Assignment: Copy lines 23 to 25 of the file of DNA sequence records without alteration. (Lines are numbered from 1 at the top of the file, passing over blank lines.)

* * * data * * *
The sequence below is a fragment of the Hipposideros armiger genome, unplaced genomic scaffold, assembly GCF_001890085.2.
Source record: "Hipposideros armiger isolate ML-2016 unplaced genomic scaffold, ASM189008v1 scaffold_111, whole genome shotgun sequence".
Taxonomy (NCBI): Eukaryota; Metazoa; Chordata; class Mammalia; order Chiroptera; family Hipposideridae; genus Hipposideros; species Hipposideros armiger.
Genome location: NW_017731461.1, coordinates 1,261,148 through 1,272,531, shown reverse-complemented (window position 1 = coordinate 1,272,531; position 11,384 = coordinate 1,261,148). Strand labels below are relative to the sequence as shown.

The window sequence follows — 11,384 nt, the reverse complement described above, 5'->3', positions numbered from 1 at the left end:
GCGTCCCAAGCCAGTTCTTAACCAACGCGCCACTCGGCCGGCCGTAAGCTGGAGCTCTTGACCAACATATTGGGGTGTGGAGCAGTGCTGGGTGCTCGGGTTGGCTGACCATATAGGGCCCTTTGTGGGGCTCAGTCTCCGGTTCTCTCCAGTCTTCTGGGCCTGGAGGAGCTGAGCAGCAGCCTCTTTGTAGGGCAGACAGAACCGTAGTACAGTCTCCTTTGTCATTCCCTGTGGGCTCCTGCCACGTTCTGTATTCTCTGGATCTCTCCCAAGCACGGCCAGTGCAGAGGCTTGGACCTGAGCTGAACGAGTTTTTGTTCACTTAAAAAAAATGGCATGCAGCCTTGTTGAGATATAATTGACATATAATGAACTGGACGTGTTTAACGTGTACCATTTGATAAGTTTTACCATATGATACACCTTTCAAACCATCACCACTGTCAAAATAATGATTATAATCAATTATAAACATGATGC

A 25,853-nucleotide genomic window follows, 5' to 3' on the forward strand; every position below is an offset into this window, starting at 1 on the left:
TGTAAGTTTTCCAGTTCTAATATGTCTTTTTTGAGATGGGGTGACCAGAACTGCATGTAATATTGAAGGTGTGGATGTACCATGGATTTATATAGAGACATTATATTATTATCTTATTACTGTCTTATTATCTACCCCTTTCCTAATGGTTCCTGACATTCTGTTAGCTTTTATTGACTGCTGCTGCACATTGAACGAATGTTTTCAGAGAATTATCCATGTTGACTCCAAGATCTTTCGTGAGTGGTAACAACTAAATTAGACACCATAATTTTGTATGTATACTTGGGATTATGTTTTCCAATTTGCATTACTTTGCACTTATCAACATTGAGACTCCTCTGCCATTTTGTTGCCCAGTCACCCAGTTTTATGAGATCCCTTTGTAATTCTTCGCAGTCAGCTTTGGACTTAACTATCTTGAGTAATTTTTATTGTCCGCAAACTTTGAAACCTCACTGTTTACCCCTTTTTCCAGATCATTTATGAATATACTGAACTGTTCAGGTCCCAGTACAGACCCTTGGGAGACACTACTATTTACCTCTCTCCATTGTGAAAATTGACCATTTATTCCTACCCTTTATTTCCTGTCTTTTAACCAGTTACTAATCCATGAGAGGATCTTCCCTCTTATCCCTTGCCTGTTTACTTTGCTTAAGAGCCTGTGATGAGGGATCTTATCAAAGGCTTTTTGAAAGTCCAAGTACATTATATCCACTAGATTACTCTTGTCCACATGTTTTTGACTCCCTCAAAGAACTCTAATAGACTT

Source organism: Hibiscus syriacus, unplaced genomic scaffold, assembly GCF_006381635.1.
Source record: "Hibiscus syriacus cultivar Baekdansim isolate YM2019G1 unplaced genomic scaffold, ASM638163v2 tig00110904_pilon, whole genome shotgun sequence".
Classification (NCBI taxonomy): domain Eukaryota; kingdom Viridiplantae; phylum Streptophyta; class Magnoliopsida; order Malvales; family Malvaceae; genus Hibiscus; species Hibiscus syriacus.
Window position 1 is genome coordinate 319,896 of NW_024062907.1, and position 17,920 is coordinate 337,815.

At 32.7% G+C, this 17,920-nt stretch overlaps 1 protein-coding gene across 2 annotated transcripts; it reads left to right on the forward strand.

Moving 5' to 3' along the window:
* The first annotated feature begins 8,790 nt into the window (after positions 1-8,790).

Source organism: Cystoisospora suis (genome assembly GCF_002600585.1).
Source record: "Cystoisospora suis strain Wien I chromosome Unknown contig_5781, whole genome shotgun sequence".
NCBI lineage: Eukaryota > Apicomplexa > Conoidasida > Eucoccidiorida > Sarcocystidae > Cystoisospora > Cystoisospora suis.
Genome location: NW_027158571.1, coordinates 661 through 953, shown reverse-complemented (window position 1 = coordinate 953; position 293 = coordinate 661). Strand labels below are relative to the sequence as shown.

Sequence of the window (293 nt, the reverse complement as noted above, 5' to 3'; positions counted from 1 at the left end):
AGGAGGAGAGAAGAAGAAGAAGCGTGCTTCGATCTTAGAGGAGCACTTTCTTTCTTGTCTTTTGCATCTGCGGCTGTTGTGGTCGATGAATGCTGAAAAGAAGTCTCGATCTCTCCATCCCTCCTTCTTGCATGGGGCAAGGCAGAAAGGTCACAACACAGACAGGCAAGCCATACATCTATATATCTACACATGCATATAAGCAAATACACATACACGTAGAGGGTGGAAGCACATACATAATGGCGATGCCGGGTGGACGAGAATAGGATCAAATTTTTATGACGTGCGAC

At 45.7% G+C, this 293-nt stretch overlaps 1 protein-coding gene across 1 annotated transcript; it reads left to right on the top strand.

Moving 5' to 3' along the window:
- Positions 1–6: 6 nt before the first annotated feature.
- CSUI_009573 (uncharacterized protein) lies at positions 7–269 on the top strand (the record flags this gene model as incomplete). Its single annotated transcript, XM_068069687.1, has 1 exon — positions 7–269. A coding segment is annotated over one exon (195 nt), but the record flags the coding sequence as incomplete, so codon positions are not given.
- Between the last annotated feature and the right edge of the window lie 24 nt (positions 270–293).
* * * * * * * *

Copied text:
Moving 5' to 3' along the window:
- Positions 1–6: 6 nt before the first annotated feature.
- CSUI_009573 (uncharacterized protein) lies at positions 7–269 on the top strand (the record flags this gene model as incomplete). Its single annotated transcript, XM_068069687.1, has 1 exon — positions 7–269. A coding segment is annotated over one exon (195 nt), but the record flags the coding sequence as incomplete, so codon positions are not given.